The Polar Express Comes Through My Sewing Room

Anyone who’s met me for 30 minutes easily figures out that I will do anything for my niece and nephew. So, when my sister-in-law emailed me saying my nephew needed a pillow for naptime at pre-school, with a removable cover, and did I have the time to make one? “NO PROBLEM,” Aunt Tina replied joyfully!

The wheels in my head whirred immediately and I knew that one cover would not be enough. There needed to be a cover for each school day — do you know what icky things there are in pre-school? Of course, it was a must to find my nephew’s favorite characters: Handy Manny, Bob the Builder, Buzz Lightyear and Thomas the Train in fleece, his favorite texture.

What I thought was going to be an easy, whip-it-out-and-pop-it-in-the-mail project turned into a 24-hour lesson in polar fleece’s peccadilloes. How could it be? This is the fabric that magazines and articles indicate is perfect for the early sewer because it does’t unravel so you don’t have to hem.

My only previous experience in sewing fleece was a set of Bears snuggies, but that was more of an experience to learn my serger. However, these pillow cases were a sewing adventure of another kind. So in the past 24 hours making six pillow covers out of polar fleece, here is what I’ve learnt:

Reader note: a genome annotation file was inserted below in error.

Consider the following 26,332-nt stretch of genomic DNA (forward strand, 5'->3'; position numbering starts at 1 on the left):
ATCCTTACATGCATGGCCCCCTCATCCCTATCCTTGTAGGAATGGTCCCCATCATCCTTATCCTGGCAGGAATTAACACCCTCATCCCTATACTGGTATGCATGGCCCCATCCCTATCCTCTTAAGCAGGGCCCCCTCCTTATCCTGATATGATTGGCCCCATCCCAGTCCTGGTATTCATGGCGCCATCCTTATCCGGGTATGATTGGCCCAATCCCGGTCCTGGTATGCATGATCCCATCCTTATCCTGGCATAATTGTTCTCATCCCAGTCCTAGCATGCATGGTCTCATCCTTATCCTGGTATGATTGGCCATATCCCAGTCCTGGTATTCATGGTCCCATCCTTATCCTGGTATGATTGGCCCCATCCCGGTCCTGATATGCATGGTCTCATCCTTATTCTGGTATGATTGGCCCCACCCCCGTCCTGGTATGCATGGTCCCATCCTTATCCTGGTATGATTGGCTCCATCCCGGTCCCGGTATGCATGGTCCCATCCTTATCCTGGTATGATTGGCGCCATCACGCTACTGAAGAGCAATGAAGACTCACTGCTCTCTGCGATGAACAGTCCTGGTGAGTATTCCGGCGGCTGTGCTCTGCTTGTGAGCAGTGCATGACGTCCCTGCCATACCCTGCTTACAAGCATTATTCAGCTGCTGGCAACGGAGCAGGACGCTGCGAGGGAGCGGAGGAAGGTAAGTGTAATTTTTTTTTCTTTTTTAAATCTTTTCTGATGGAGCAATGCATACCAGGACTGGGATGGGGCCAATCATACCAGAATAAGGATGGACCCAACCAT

1. Hump Jumper

    Hump Jumper

    Add more pressure — Depending on the pile and the finish on the polar fleece, some fleece will sew fine on a straight line. Some others, though, may want to creep itself askew. So increase the pressure of your presser foot to keep the fleece in line and sandwiched in.

    You’ll also want to watch how the pile is acting if you get more than two layers; it may not compact down enough to pass under the presser foot without help from a hump jumper.

    Jammed fleeceWhen serging, I found that the embroidered fleece added so much thickness that the serger had a problem going through four layers and the embroidered section. The stitches were totally mangled through the cute little bear.

  2. Lengthen your stitch — Lengthening the stitch an extra millimeter seemed to help get through the pile more easily.
  3. Serge the ultra plush — It will cut down on the shedding fluff on the cut ends. Unlike the polar fleece, the ultra plush continued to shed bits of the pile everywhere. By serging, I was able to contain the flying pile shreds.
  4. Serge off more than 1/8″ — Don’t try to just serge a whisper of polar fleece. I think because the way that fleece is made, it can have a tendency to be able to stretch and creep between your knife into the needle/looper area if you don’t watch it. Then you’re in real trouble because your looper can get caught into the fleece’s fibers instead of over the seam.
  5. Watch your stretch — Ultra plush is ultra soft, but it also stretches about 1/3 more than fleece. So be sure to account for that into your measurements.
  6. Pillow pattern repeatFleece repeat is large — The pillows I made were 9″x12″, but the repeat for most of the fleeces were approximately 12″-14″. The exception was the allover pattern. Not only did I have to buy extra to center Handy Manny, but even trying to center Bob the Builder put him and Dizzy onto the back of the pillow. Luckily, I was able to appliqué another bear onto the embroidered bear pillow.  (You’ll see him at the end of this post.)